Telling Stories to Change the World

"How is a myth different from a story or narrative?" Susannah Crockford says the answer "shifts dramatically with different disciplinary definitions and assumptions." Read on to learn why this matters in her response to our episode with Tim Stacey on "Myth-Making, Environmentalism, and Non-Religion"

Climate marchers in Ghent with a banner that reads "save the world"

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Susannah Crockford is an anthropologist specializing in religion, ecology, and political economy. Her first monograph, Ripples of the Universe: Spirituality in Sedona, Arizona, is due out in May 2021 from the Class 200 list of the University of Chicago Press. Her work has also appeared in Religion Dispatches, Religion, State & Society, and The Immanent Frame. Follow on Twitter @suscrockford

Susannah Crockford

Susannah Crockford is an anthropologist specializing in religion, ecology, and political economy. Her first monograph, Ripples of the Universe: Spirituality in Sedona, Arizona, is due out in May 2021 from the Class 200 list of the University of Chicago Press. Her work has also appeared in Religion Dispatches, Religion, State & Society, and The Immanent Frame. Follow on Twitter @suscrockford

Myth-making, Environmentalism, and Non-Religion

What myths do non-religious people use in their climate and environmental activism? What does the study of everyday stories bring to the study of 'religion' and 'non-religion'? Find out in this interview with Dr. Tim Stacey by RSP Co-Founder Christopher R. Cotter.

Telling Stories to Change the World

Telling Stories to Change the World: A Response to Timothy Stacey on “Myth-making, Environmentalism, and Non-Religion” by Susannah Crockford

In asking what is myth-making among the non-religious, Timothy Stacey approaches a central theoretical dilemma in the study of religion. If myths, rituals, magic, and tradition proliferate and motivate the ostensibly non-religious, do they then become implicitly religious? The problem is one long identified in the study of religion: the category ‘religion’.

Stacey defines myth as “stories of great events and characters and the telling of which has a kind of moral weight for the speaker and the listener” and as stories with “agentive force” that cause people to do things in their lives. The people that Stacey refers to are activists, and the stories they tell motivate them to commit to actions that aim towards changing the world, altering the political economic system to end fossil fuel capitalism and create a new world in which human flourishing is not powered by ecological ravishing. That such people might be motivated along lines similar to those who are overtly and self-descriptively religious is a fascinating subject within the study of religion, which continues to be explored. Bron Taylor has suggested a name for this phenomenon – dark green religion.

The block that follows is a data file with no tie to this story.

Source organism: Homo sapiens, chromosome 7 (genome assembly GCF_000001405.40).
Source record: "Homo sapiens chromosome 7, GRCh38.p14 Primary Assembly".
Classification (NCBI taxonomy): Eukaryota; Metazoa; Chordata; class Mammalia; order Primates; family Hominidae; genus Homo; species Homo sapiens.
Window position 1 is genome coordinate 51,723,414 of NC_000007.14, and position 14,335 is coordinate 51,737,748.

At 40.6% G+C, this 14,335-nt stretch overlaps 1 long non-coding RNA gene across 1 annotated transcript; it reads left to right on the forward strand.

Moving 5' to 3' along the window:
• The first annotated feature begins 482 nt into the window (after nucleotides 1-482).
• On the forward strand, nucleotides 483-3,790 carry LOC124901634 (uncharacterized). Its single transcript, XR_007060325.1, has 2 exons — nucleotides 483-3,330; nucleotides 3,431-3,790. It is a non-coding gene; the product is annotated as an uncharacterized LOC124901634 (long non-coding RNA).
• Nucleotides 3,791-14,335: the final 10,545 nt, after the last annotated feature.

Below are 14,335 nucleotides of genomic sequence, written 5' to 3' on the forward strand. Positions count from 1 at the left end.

Stories influence people deeply, personally but also collectively. This influence is apparent when we think of ‘our’ stories, as both Chris Cotter and Timothy Stacey do in this interview, citing the influence of Lord of the Rings and Star Trek in their own personal understandings of morality. Both Lord of the Rings and Star Trek are easy choices to discuss the fiction-myth crossover, as storyworlds drawn from fantasy/science fiction genres that purposefully construct alternate universes populated by characters involved in multigenerational dramas that affect the social organization of those universes. This is a common strategy among work in the study of religion that addresses non-religion and secularism, arguing that as levels of church attendance and declared belief decrease people continue to engage in religion-like activities but by calling themselves a Jedi Knight rather than a Christian (for example). The implicit conclusion of much of this work seems to be how people are ‘still religious really’ while not going to church so much, while paying less attention to how such stories perpetuate and encode a whole host of assumptions derived from the cultures of the authors and readers simultaneously. Are they myths or retellings of myth? Lord of the Rings can be read as a retelling of the Jesus myth. And while such analyses, more common among fandoms than in academia, often rest upon formalist assumptions of mythical archetypes, it raises the question of what is being achieved by calling such stories ‘myth’.